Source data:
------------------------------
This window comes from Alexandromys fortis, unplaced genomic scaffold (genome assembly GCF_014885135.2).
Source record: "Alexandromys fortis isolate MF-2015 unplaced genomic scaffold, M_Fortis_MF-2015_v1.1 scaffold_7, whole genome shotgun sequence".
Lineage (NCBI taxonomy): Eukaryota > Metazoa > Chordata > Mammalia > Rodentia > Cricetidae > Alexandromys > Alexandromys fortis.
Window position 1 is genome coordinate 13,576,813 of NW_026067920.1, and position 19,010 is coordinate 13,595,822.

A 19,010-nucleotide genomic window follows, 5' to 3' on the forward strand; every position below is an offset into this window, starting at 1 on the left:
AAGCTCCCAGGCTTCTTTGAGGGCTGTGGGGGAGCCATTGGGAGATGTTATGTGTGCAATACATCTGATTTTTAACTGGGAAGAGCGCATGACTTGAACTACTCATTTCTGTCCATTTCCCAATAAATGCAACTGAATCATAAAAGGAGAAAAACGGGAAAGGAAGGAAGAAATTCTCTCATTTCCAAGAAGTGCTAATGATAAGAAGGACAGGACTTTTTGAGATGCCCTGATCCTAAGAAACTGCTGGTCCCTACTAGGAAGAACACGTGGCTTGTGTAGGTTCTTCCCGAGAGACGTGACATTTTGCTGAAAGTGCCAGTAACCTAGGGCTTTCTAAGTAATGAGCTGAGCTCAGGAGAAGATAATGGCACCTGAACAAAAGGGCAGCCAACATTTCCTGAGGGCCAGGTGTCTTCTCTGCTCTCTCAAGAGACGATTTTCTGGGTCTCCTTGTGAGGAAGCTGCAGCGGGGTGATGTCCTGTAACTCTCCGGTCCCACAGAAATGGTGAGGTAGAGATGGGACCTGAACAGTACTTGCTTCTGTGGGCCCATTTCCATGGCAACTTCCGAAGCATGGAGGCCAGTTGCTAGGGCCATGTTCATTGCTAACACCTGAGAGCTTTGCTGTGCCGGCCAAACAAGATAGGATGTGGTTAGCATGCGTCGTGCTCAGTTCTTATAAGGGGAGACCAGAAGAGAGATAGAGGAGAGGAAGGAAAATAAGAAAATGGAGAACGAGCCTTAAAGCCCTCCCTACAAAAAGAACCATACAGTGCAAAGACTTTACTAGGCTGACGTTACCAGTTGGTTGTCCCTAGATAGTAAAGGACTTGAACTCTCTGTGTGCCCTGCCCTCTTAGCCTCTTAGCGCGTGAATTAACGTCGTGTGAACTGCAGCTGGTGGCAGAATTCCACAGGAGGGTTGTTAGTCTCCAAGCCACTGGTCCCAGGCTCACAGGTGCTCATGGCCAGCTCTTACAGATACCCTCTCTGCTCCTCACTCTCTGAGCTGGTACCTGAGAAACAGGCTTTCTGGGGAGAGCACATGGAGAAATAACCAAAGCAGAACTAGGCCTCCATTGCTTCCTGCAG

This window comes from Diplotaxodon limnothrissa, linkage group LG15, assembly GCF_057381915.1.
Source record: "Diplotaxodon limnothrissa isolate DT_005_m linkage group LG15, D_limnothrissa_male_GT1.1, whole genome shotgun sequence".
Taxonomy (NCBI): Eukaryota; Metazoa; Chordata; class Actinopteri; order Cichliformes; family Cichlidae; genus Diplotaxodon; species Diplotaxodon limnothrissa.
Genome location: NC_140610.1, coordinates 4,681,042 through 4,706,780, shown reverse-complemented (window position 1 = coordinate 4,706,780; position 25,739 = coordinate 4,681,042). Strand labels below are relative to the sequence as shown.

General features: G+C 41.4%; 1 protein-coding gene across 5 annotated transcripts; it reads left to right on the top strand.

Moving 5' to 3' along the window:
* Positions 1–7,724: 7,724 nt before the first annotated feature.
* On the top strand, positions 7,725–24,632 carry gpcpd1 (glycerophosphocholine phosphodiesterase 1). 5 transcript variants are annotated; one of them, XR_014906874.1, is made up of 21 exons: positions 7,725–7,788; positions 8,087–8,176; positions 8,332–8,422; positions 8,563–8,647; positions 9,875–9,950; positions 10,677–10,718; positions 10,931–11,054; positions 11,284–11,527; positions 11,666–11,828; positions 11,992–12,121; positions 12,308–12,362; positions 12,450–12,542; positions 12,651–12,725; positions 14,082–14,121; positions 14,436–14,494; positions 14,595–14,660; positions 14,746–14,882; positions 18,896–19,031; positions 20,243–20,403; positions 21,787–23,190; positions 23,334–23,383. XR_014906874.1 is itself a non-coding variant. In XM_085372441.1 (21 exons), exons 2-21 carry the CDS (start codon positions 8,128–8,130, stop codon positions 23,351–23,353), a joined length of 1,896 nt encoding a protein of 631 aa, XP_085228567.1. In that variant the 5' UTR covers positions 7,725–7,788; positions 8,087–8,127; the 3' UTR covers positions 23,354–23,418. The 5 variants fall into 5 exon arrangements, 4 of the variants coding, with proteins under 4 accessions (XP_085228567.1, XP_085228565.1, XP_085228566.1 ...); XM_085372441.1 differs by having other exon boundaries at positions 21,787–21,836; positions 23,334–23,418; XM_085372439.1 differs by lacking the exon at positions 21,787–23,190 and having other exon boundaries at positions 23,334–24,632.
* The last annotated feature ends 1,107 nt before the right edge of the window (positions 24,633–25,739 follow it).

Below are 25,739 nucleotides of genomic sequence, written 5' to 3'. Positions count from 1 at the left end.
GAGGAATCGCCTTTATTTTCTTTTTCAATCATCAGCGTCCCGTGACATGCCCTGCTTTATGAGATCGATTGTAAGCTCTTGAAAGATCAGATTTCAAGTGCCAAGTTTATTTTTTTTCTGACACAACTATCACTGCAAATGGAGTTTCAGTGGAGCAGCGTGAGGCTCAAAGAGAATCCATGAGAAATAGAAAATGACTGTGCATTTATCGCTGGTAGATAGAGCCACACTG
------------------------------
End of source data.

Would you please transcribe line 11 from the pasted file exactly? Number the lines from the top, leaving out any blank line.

General features: G+C 41.4%; 1 protein-coding gene across 5 annotated transcripts; it reads left to right on the top strand.